“The funding of this programme is hugely encouraging, given the wide range of science questions we are currently facing on myrtle rust in New Zealand. This project will form an important component of, and will build on, the proposed longer-term research initiative dedicated to finding answers as to how New Zealand can combat the myrtle rust threat” says Dr Rebecca Martin (Senior Advisor, Conservation, MPI).

This programme also reinforces the development of a key trans-Tasman partnership between B3 and Plant Health Australia (PHA) to further align regional border biosecurity interests.

The Catalyst project has three key aims: to establish the susceptibility of key species to myrtle rust, build scientific knowledge for successfully storing Myrtaceae germplasm, and develop ‘in the field’ plant pathogen detection and surveillance systems, and reflects the priorities identified at the recent myrtle rust science workshop.

“This is very important and timely research now that myrtle rust is now present on the New Zealand mainland. The fungal disease threatens many species that have environmental, economic, social and cultural importance, including the indigenous pōhutukawa, rātā, kānuka, mānuka, maire and ramarama, and exotic plants such as Eucalyptus species and feijoa” says Dr Smith the project leader from PFR.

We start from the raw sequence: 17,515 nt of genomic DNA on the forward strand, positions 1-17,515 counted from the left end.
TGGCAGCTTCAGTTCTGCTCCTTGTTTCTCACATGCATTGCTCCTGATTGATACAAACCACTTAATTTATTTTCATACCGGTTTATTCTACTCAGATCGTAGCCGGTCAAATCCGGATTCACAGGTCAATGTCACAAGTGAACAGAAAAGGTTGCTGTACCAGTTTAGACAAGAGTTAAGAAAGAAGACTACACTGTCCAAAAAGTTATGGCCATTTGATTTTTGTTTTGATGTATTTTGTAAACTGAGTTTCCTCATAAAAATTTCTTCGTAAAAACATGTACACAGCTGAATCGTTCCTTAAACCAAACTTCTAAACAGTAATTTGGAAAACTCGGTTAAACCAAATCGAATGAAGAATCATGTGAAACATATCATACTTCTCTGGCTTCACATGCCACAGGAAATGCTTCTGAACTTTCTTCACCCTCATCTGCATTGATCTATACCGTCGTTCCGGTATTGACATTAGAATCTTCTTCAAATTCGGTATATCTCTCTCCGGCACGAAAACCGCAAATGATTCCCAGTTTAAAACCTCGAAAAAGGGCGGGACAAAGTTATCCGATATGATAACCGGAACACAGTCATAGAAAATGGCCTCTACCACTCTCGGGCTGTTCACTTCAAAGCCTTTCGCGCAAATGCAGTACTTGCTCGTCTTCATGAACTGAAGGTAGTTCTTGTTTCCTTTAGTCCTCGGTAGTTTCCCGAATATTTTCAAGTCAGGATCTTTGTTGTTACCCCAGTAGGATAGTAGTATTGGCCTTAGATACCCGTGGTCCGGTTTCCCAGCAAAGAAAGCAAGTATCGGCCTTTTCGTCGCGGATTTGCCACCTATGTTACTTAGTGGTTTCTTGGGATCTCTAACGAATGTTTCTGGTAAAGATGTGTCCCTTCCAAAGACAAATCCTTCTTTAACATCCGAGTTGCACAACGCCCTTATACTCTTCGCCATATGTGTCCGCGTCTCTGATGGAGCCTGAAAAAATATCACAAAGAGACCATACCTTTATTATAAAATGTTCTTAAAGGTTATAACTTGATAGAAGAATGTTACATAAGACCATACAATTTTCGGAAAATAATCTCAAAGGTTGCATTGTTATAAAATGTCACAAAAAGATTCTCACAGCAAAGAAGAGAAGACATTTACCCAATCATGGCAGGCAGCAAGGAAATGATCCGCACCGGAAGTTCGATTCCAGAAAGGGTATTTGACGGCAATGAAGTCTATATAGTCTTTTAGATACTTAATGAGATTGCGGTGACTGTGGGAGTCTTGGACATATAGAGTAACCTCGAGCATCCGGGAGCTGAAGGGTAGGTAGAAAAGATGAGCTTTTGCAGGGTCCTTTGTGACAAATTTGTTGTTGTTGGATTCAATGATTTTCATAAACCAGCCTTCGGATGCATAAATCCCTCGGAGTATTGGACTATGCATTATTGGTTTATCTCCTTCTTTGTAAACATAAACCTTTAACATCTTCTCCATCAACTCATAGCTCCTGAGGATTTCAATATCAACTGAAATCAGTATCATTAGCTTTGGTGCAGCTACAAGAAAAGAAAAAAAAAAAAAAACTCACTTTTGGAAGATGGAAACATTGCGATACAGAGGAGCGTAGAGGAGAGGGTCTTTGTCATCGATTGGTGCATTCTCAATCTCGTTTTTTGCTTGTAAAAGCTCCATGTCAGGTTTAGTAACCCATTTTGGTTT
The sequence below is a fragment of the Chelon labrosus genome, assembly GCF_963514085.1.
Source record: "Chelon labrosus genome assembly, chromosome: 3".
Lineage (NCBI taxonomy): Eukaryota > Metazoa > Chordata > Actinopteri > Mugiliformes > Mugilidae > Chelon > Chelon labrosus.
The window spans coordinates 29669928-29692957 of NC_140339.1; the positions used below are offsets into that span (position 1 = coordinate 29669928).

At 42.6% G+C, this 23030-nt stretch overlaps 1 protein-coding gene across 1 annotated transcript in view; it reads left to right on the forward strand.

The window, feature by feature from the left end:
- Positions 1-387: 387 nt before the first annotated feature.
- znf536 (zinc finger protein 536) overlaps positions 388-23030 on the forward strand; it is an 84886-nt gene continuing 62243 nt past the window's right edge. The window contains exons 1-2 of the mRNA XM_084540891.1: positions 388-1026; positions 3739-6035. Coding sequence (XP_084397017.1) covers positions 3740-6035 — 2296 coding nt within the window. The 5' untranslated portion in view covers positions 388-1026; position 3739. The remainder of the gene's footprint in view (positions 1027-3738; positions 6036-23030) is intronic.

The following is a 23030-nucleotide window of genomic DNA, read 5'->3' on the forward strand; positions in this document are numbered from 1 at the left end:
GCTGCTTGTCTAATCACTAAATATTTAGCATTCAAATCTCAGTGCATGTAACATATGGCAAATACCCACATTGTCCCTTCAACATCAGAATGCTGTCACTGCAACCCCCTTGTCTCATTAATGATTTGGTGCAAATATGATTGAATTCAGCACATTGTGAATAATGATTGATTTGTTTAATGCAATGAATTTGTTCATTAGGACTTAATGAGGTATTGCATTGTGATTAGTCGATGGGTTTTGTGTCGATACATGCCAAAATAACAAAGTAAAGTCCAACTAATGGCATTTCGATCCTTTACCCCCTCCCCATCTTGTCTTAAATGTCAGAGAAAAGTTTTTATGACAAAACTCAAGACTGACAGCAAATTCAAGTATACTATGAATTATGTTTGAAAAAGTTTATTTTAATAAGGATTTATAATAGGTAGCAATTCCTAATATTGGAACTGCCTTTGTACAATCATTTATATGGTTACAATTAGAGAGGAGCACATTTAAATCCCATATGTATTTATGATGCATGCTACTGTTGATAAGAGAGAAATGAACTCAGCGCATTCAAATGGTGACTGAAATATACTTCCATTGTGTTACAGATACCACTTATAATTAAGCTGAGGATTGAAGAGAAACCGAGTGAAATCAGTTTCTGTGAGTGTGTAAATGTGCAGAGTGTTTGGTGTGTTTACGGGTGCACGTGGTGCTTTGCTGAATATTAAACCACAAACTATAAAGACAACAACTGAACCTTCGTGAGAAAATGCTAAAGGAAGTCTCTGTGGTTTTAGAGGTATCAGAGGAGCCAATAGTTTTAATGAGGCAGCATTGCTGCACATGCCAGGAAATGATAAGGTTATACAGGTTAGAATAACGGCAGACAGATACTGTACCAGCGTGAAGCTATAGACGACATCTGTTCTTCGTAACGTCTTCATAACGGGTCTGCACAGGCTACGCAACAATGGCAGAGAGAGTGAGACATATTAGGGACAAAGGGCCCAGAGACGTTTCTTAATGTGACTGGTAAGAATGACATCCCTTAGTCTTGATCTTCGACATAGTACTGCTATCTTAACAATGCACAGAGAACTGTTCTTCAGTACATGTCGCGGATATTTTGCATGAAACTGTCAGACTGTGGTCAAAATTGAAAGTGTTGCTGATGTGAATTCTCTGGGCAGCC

“Many biosecurity issues are too large for one organisation or sector to tackle alone. Myrtle rust is a prime example and we are very pleased to receive support from the Catalyst Fund to help reduce the threat this disease poses to our myrtles” say Dr Beccy Ganley, Scion Research Leader.

The Catalyst Fund supports international research partnerships and scientific cooperation. In this case, New Zealand researchers will be working closely with colleagues in leading biosecurity organisations across the Tasman, with Plant Health Australia and B3 providing the overall coordination.

“Australia and New Zealand face many of the same issues and opportunities in bio-protection and biosecurity, so high-quality collaborations of this nature are very important. Smart partnerships like this achieve better outcomes than working alone” says Dr David Teulon, B3 Director.

“New Zealand and Australia have much to learn from each other with regard to the invasive species in their respective countries.  Myrtle rust is something that Australia has been dealing with for seven years and our experience can really help New Zealand” says Greg Fraser (Executive Director and CEO, PHA).  B3 and its partners are developing a number of initiatives with PHA in areas such as the Brown marmorated stink bug and sentinel plants.

This project will employ the expertise from PFR, Scion, PHA, Te Turi Whakamātaki (National Maori Biosecurity Network), the Ministry for Primary Industries, Department of Agriculture and Fisheries Queensland, NSW Department of Primary Industries, Wellington Botanic Gardens and Kew Gardens (UK) and will link closely to other science initiatives being developed through B3, the Biological Heritage NSC and co-ordinated through MPI’s Myrtle Rust Strategic Science Advisory Group.


Contact:  [email protected]